So what do all these ticked-off customers, peeved at what they perceive as incompetent customer service policies, do when they stalk off into the sunset? Some certainly shop online, Hutto says, “and most blame the company–71% say a bad experience at one store makes them damn the whole chain. But mostly, they go out and complain and tell friends and relatives what they think about the company.”

But what consumers hate most of all is the way most businesses try to “help”: When using automated phone trees, for instance, 92% say they have tried to circumvent an automated phone tree to find a real person, futilely jabbing at the zero and pound sign. “And 58%, when prompted, say ‘agent’ or ‘representative’,” says Hutto.

“That means the majority of people don’t like using these things.” These “loophole” behaviors are further evidence that consumers feel themselves in an increasingly adversarial role with marketers and that they need to outwit the company in order to get the information they want.

Overwhelmingly, what they want is a person with an excellent command of English. About eight in 10 consumers feel it is important to have the ability to talk to a live company representative-27% say they would even be willing to pay for the privilege. “And, quantifying consumer resistance to the trend of off-shoring corporate call centers to India and China, nearly three quarters (71%) say having customer-service representatives based in the U.S. is important, with 25% willing to pay more for this,” Yankelovich says.

Yankelovich suggests that companies customize customer service, since the canned scripts so many companies use also turn consumers off.

Among the companies earning high scores for a customer service process that lets customers find a warm body fast are Hertz, Commerce Bank, Dillard’s, Land’s End, LL Bean, Comfort Inn, Day’s Inn, Hyatt and Walt Disney World.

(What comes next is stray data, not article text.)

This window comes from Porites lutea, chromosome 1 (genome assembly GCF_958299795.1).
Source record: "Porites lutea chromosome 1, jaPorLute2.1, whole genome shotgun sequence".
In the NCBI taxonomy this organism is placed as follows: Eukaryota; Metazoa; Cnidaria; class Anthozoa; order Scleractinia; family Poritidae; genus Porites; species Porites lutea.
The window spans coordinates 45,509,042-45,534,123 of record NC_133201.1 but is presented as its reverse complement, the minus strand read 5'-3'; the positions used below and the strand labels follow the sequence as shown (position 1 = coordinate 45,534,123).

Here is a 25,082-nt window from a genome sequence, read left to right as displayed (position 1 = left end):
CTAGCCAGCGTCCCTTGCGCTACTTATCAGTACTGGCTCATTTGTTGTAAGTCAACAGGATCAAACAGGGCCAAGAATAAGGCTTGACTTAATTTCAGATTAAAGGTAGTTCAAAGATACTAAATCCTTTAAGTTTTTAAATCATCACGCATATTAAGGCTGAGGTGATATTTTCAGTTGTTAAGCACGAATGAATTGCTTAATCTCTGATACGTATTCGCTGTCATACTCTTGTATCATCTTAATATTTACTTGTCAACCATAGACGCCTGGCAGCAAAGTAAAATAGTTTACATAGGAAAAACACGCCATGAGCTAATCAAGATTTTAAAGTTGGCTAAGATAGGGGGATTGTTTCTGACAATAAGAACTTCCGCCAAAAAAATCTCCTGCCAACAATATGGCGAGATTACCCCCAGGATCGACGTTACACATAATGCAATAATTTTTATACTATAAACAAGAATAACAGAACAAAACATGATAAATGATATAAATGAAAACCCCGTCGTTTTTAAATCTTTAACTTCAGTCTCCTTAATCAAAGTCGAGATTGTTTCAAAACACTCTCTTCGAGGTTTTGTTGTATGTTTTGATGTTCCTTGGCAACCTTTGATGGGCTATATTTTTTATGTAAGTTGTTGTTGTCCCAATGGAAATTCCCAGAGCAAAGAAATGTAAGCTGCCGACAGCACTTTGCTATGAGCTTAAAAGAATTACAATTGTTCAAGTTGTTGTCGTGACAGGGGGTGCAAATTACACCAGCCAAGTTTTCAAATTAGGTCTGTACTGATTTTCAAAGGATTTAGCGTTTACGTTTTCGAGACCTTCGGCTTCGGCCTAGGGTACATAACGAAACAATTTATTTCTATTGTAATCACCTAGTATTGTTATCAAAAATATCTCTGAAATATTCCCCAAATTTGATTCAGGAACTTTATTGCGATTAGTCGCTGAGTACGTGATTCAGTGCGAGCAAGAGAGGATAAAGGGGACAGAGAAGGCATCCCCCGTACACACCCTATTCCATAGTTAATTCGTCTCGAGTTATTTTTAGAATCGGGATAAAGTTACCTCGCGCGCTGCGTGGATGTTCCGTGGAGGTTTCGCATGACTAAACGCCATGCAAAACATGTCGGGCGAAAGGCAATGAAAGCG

“And Netflix took an unusual step for a Web-based company in July 2007,” Yankelovich says. “It eliminated e-mail-based customer-service inquiries. Now all questions, complaints and suggestions go to the Oregon call center, which is open 24 hours a day.” challenges companies to take the customer service “Pledge” this holiday shopping season

Tuesday, December 4th, 2007

Leading website for customer service reviews invites business to demonstrate commitment to consumers and put up or shut up

New York, NY, December 4, 2007 – a leading online customer service review site today announced the launch of “The Pledge Challenge” for companies that want to differentiate themselves this competitive and budget constrained Holiday season. The “Pledge” allows participating companies to demonstrate to online cyber shoppers and offline consumers that they care about Customer Service and satisfaction as much as the bottom line.

The Measuredup “Pledge” is a free downloadable customer service statement and logo that companies can download for free from the website and post on their own websites so that consumers know that management, the company and brand are committed to trying to meet the consumers customer service needs.

The site founded by Marc Karasu is designed to address the customer service void growing in the wake of technology’s fast pace forward. The rise in Internet shopping, automated voice systems, outsourced—and off shored—customer service departments and other technology-driven trends have served mainly to distance customers from companies rather than bring them closer together. And while the Internet has helped customers become more informed in their purchasing decisions, it hasn’t given consumers an avenue for holding businesses accountable for their customer service. addresses and resolves this void in a way that is both fun and empowering to consumers and valuable to companies who can use this information to improve and to create a conversation with consumers.

Through the site, users can rate businesses or services on a 5-point scale in many categories from the expected to the unusual.

Measuredup gives new meaning to the phrase “The Customer is always right.”

About is a leading Customer Service review networking site where consumers rate and review their customer service and brand experiences in a public forum. The site’s founder, frustrated by an increase in incompetent, rude and outright abusive treatment by businesses both large and small, sought to develop a platform where consumers could share their experiences, vent or praise as appropriate and, ultimately, effect change.

For interviews, quotes or discussion please call the founder and President of, Marc Karasu. Contact info available here and on the site at